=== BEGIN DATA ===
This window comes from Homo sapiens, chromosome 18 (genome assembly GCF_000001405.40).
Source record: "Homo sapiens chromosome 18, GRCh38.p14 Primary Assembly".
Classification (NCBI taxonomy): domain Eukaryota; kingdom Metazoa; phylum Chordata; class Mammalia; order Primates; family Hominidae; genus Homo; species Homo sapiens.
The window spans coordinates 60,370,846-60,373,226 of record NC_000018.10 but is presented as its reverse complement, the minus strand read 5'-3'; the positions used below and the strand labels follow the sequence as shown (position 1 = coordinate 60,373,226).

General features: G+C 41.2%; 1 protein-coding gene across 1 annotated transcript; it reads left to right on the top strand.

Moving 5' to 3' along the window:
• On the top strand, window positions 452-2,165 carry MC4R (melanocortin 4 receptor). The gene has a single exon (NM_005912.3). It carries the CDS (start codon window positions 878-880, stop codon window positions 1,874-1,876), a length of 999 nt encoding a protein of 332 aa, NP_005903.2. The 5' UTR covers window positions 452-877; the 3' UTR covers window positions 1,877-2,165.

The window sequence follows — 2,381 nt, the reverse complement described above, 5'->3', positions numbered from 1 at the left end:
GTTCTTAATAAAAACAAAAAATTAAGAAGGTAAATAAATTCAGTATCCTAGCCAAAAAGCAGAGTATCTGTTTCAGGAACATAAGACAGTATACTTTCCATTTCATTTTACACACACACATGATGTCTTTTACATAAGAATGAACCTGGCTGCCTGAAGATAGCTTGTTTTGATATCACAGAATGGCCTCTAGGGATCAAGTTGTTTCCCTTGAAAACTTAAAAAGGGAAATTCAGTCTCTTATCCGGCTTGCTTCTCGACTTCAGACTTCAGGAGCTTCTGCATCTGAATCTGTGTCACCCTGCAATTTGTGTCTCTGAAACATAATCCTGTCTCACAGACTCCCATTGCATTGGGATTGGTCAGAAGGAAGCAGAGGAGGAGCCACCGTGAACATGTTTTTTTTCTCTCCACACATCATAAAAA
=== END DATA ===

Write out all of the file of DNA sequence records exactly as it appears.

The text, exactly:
This window comes from Homo sapiens, chromosome 18 (genome assembly GCF_000001405.40).
Source record: "Homo sapiens chromosome 18, GRCh38.p14 Primary Assembly".
Classification (NCBI taxonomy): domain Eukaryota; kingdom Metazoa; phylum Chordata; class Mammalia; order Primates; family Hominidae; genus Homo; species Homo sapiens.
The window spans coordinates 60,370,846-60,373,226 of record NC_000018.10 but is presented as its reverse complement, the minus strand read 5'-3'; the positions used below and the strand labels follow the sequence as shown (position 1 = coordinate 60,373,226).

General features: G+C 41.2%; 1 protein-coding gene across 1 annotated transcript; it reads left to right on the top strand.

Moving 5' to 3' along the window:
• On the top strand, window positions 452-2,165 carry MC4R (melanocortin 4 receptor). The gene has a single exon (NM_005912.3). It carries the CDS (start codon window positions 878-880, stop codon window positions 1,874-1,876), a length of 999 nt encoding a protein of 332 aa, NP_005903.2. The 5' UTR covers window positions 452-877; the 3' UTR covers window positions 1,877-2,165.

The window sequence follows — 2,381 nt, the reverse complement described above, 5'->3', positions numbered from 1 at the left end:
GTTCTTAATAAAAACAAAAAATTAAGAAGGTAAATAAATTCAGTATCCTAGCCAAAAAGCAGAGTATCTGTTTCAGGAACATAAGACAGTATACTTTCCATTTCATTTTACACACACACATGATGTCTTTTACATAAGAATGAACCTGGCTGCCTGAAGATAGCTTGTTTTGATATCACAGAATGGCCTCTAGGGATCAAGTTGTTTCCCTTGAAAACTTAAAAAGGGAAATTCAGTCTCTTATCCGGCTTGCTTCTCGACTTCAGACTTCAGGAGCTTCTGCATCTGAATCTGTGTCACCCTGCAATTTGTGTCTCTGAAACATAATCCTGTCTCACAGACTCCCATTGCATTGGGATTGGTCAGAAGGAAGCAGAGGAGGAGCCACCGTGAACATGTTTTTTTTCTCTCCACACATCATAAAAA